By Jared Chausow
By Katie Toth
By Elizabeth Flock
By Albert Samaha
By Anna Merlan
By Jon Campbell
By Jon Campbell
By Albert Samaha
60. Eliot Spitzer, former governor, fired CNN host
The one-time sheriff of Wall Street, poised to emulate Teddy Roosevelt's mantle as progressive-New-York-governor-turned-presidential-candidate, lost all political power when he was caught shipping a sex worker across state lines in 2008. His power disappeared when he was fired from hosting a show on CNN last year.
61. David Paterson, former governor, New York University professor
Paterson, once a powerful state legislator who accidentally became the governor, stepped away from the spotlight at midnight on January 1 of last year, when Andrew Cuomo succeeded him and left Paterson's legacy to be judged by the memory of one scandal after another and less-than-flattering spoofs on Saturday Night Live. He now teaches a class at NYU.
62. Greg "Grover" Washington, squeegee guy
No, we're not talking about the jazz great, but rather the guy the Daily News calls "the squeegee king of New York." Squeegee guys have been cast as demons since the Giuliani administration and have had their one form of generating income turned into an illegal enterprise. Getting arrested some 186 times, Washington does it anyway.
63. NYPD Officer Daniel Chu
En route to get a Coolatta, traffic cop Chu was allegedly speeding through a red light in Whitestone last year when City Councilman Dan Halloran spotted him. Chu illegally parked outside of a Dunkin' Donuts, and one interaction with Halloran and a YouTube video later, Chu found himself exposed as "Big Bad Dan," the terror of Queens. Chu had some vacation days revoked, was re-assigned to foot patrol in Long Island, and had his car taken away as punishment.
64. Marty Markowitz, Brooklyn borough president
Brooklyn beep Markowitz fancies himself the Most Important Ambassador from Brooklyn the World Has Ever Seen. (Indeed, he has told the courts he needs to promote the borough as far away as Turkey, and we've personally witnessed the aftermath of his glad-handing in Haifa, Israel.) But Markowitz is so powerless, he can't get Apple to build a store in the borough with perhaps the most concentrated population of Mac users in the universe outside of California, and his decision to bring his wife, Jamie (or, as he calls her, "The First Lady of Brooklyn"), abroad with him cost Markowitz $20,000 in fines.
65. Transgendered prostitutes in Hunts Point
When Times Square became Disneyfied, it drove a lot of sex workers out of a (relatively speaking) safe and public space. This especially affected transgendered sex workers, who are disproportionately the victims of violence and who now work largely in places like Hunts Point in the Bronx, deep within industrial New York and far from public eyes. They also routinely face harassment from the police when they report crimes.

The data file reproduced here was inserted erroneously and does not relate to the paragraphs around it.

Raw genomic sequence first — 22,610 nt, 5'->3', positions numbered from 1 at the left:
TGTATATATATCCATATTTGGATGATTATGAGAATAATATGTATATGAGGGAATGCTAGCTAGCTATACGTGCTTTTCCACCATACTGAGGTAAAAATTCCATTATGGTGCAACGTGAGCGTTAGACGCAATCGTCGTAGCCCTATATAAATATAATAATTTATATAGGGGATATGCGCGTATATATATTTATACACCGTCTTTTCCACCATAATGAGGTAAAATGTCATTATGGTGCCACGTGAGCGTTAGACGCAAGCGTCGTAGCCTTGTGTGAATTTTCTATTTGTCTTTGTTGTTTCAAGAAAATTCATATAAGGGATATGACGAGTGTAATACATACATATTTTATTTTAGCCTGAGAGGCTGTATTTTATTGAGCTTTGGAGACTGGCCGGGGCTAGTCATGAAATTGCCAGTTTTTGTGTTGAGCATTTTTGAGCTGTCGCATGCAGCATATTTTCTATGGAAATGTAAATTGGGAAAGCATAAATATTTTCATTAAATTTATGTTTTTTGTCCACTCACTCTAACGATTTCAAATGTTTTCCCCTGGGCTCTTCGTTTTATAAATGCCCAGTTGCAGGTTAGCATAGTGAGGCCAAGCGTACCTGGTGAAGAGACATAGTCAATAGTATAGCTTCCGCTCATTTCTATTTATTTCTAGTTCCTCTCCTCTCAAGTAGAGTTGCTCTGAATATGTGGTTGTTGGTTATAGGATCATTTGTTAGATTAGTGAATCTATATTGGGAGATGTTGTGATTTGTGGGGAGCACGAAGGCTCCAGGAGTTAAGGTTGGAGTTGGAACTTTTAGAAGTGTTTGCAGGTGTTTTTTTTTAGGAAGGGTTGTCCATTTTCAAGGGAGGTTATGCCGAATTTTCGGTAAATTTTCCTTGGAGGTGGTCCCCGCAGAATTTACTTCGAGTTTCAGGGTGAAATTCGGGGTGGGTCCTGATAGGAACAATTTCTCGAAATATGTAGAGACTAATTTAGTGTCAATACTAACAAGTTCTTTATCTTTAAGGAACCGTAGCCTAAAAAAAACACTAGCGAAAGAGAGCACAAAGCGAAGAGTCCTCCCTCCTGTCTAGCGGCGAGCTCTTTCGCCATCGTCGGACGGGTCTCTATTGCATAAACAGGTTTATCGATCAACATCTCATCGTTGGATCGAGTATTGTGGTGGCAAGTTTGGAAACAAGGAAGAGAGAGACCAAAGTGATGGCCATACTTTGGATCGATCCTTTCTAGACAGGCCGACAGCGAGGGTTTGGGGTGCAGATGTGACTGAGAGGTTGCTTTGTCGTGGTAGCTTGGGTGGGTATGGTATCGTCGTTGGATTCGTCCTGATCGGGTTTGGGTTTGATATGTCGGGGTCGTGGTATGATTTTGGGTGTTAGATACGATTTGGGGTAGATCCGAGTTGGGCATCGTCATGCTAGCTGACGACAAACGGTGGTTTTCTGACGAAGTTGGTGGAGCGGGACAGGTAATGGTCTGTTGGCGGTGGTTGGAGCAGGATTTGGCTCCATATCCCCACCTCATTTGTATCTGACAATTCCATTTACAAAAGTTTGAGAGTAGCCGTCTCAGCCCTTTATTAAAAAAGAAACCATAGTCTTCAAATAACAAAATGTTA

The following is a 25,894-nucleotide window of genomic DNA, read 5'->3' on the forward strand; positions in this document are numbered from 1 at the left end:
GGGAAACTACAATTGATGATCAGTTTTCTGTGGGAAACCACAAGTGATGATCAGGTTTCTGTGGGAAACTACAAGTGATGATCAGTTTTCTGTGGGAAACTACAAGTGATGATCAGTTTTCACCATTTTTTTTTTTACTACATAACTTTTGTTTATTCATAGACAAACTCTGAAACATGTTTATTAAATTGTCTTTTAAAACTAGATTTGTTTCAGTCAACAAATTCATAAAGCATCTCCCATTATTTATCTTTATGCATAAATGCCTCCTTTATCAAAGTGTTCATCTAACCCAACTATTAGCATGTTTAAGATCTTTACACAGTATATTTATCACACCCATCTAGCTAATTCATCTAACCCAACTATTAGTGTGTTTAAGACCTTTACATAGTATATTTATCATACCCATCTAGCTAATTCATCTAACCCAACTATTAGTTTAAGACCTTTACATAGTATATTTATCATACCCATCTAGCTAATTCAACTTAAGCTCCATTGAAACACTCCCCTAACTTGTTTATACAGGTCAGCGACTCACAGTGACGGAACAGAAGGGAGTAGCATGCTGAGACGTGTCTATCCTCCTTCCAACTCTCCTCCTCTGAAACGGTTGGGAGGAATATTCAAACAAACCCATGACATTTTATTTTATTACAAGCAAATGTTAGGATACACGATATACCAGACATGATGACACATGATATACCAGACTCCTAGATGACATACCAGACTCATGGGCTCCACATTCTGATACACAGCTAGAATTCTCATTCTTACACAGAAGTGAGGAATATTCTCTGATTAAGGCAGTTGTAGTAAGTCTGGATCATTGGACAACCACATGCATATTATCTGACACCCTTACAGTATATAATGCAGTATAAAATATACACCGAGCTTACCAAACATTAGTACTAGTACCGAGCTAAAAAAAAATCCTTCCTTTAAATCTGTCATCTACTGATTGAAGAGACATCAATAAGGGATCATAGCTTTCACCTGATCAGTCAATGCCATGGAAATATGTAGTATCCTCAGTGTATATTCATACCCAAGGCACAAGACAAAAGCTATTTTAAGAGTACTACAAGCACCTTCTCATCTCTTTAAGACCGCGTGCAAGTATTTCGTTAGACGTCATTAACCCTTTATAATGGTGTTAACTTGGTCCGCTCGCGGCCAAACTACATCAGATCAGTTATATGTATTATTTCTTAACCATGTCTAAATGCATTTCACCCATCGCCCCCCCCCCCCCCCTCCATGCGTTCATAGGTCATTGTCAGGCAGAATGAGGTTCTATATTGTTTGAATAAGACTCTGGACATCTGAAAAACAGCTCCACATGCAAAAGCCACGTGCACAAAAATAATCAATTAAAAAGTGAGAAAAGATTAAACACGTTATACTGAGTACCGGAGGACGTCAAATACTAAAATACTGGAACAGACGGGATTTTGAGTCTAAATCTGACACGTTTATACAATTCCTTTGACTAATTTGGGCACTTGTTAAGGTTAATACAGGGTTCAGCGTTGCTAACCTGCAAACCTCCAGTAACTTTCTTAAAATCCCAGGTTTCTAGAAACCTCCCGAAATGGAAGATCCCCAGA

66. Frank Santarpia, head of the Staten Island Tea Party
Santarpia is a lone voice in the wilderness as the head of Staten Island's Tea Party. He'd have a lot more power if he lived in another state—any state, really—and could gather more than three or four other people who might vote for the most conservative Republican running for president.
67. Glennda Testone, executive director of the Lesbian, Gay, Bisexual & Transgender Community Center
As a young lesbian and the first woman to helm the city's LGBT Center, Testone has often been considered one of the youngest and most powerful homopoliticos in the nation. But she was rendered absolutely powerless and made to look like a fool twice when she folded to the whims of Zionist pornographer Michael Lucas last year. Lucas was enraged when he discovered that Siege Busters Working Group, a pro-Palestine organization, was using the LGBT Center for meeting space. Although Testone repeatedly said that the center was an open space for free speech and that she was not taking orders from Lucas, she ate her words, twice, first being forced to kick out Siege Busters, then reversing herself and allowing them in when they reconvened as a "queer group." Then she had to eat her words again, barring all discussion of Israel and Palestine from the Center when Lucas complained a second time. Her handling of the situation showed that she's no defender of free speech in a center that was founded as an open place.
68. Emily Henochowicz and members of Siege Busters Working Group
Henochowicz went to Israel as a Cooper Union foreign-exchange art student and started a life of protest, which ended with her losing an eye. But when she and members of Siege Busters wanted to rent meeting space in the LGBT Center (as "non-gay" issues like South African apartheid and health care reform had for decades), they were kicked out once pornographer Michael Lucas got involved.
Sailors and seafarers were once ubiquitous in the city, and even though just about everything you touch, use, and put on or in your body comes from a ship, seafarers have disappeared. Most are now foreign nationals, whose cargo container ships dock in places like Elizabeth, New Jersey. They primarily live at sea, and their ships unload so quickly, the sailors barely have time to go to a Jersey mall (let alone time to stroll through Manhattan like Gene Kelly and Frank Sinatra in On the Town). The few American seafarers who come into the city are between jobs. With few choices for transitional housing, they'd be near homeless, save for places like the Seafarers & International House.